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COMMON AND PERFORMING TUMBLERS
(Rollers Not So Good As They Were) From
PIGEONS of ENGLAND, March 20, 1930
By Bill Pensom

Now we are getting some Roller news. Perhaps the time is opportune for some discussion on what performance is expected of a good Roller pigeon. Some fanciers consider the Roller is an improved bird to what it was twenty to thirty years ago. Myself, I do not think it has improved; in fact, I am inclined to think it has deteriorated. My ideal Roller is a bird that can roll tight like a ball for at least four or five yards without stopping, and to end that performance with what is known in Birmingham as a “twizzle.” Such shows the bird has some sort of control over itself, and also adds brilliance to its performance. It has been said that long Rollers are no good for competition, that they do not seem to get back to the kit after their performance, fly out of the kit, and kill themselves, etc. Such remarks I consider ridiculous, except when describing a bird which is no good whatever, and which we all get often. Our hobby would not be interesting if we had no duds at all.
I have conversed with many an old fancier of Rollers, and they all seem to be of the same opinion: that the Rollers of today are not near so good as they were years ago. They consider it is dying out, and that a tumbler or short performing bird is taking its place. It is not being displaced by a long way, except by some most ardent and enthusiastic competition flyers, on the ground that this class of bird (the shorter performer) is a more sure and regular performer, flies and packs closer together, and is not so dangerous. Certainly every praise is due to all these preservers of this class of bird, but I am of the opinion that the longer rolling bird has not been tried out, as yet, in real earnest for competition, except by a few, and brought down to such a fine standard as the shorter working bird.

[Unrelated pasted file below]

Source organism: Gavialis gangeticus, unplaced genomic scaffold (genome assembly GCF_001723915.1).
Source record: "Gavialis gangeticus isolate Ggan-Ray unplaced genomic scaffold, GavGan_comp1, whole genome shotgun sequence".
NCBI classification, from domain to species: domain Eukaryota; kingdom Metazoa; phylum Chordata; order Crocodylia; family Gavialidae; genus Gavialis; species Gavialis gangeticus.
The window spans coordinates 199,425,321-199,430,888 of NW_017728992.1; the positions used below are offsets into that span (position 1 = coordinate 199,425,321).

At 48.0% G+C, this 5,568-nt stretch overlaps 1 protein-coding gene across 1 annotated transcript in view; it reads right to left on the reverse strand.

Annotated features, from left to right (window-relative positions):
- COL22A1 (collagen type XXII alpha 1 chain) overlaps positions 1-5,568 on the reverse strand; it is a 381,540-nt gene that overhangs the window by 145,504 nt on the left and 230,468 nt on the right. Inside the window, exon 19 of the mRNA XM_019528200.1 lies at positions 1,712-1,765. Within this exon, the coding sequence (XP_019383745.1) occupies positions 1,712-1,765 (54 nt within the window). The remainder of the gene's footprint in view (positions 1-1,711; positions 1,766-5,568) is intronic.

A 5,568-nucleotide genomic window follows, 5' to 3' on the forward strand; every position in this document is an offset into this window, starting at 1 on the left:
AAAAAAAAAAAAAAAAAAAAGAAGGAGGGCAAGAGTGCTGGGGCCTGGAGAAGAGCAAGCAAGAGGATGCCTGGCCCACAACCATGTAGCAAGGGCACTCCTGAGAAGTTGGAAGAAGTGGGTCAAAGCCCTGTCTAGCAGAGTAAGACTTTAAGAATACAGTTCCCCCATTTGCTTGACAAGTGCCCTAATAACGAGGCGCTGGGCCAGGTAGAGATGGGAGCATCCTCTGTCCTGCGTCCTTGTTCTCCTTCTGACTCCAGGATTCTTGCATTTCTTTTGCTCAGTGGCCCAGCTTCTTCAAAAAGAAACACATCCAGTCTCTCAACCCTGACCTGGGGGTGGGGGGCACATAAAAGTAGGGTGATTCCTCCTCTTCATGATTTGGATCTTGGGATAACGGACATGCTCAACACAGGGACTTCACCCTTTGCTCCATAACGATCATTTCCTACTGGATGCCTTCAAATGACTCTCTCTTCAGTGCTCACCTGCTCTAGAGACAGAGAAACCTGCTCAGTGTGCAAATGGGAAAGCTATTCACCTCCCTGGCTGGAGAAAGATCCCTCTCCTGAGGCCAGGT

We know that the deeper performers are more difficult to cultivate, but bred scientifically on the right lines, I do not see why they could not be cultivated in time. I have to admit myself that I have seen very few kits of long-rolling birds put up in competition that, from my point of view, were perfect. One kit in particular which I shall never forget was a kit of twenty birds put up in one competition to become eligible to fly for championship honors, which it won. To describe them is beyond me, except that they all flew close together, and when doing a turn or a break they must have fallen anything from twenty to forty feet, and on occasions twice that distance. They must also have made ten or twelve complete full turns in the fifteen minutes allowed. That was in the first competition. In the championship they were not so good. They fled [Compiler’s note: “fled” is Black Country dialect for “flew”] different, and did not perform so regular, but they were still good enough to win. That is why some fanciers do not care for deep Rollers: because they are not so certain as the shorter ones. The kit referred to was eventually lost. If they could have been kept, and their performances preserved, and other things bred for-regularity, etc.-I think it would have startled even the old-time Roller fanciers. Much can be said of the performances of the “shorter” working birds on the distance they fall while doing a turn, but I think there is little comparison when seeing a kit of deep Rollers break and then seeing a kit of “shorter” Rollers doing a turn. Then take a kit of deep Rollers flying on a day when they do not seem inclined to work much. You get a certain amount of satisfaction-in fact, a thrill-to see an individual bird come rolling at a terrific speed through the air. Such cannot be said of the “shorter” Rollers when in the same mood. I am told that in the old days competitions were made for the deep rolling, the number of times they rolled, and the style of flying of an individual bird. I think, therefore, that if you can get one good deep bird, it is possible to get another one to go with it. I have set myself to breed a strain of long Rollers that will fly and perform close together; in fact, to do everything appertaining to competition flying, combining good looks at the same time. The laugh is on me now, but time will tell. Anyone out for a change of breed, or a beginner, should give the Roller a trial. It would certainly find a permanent spot in any fancier’s heart if only he would. They are inexpensive to keep, easy to manage, and very docile, and the variety of colors found in these birds is astonishing; practically all the colors and markings known in the pigeon world. Little mention need be made of the well known Harborne Roller Pigeon Club and the good work it is doing for the fancy, and of which I am proud to be a member. Its name may not be of long standing, but the fanciers are some of the staunchest breeders that ever lived. Every credit is due to them for the way in which they preserve the interests of the Birmingham Roller. In conclusion, these lines are from an enthusiastic fancier young in years, and I hope anything I have written will be taken in the good sprit in which I have written. I have no wish to be antagonistic in any way towards anyone, but simply out for an even greater improvement in a great pigeon family.
 
 
 

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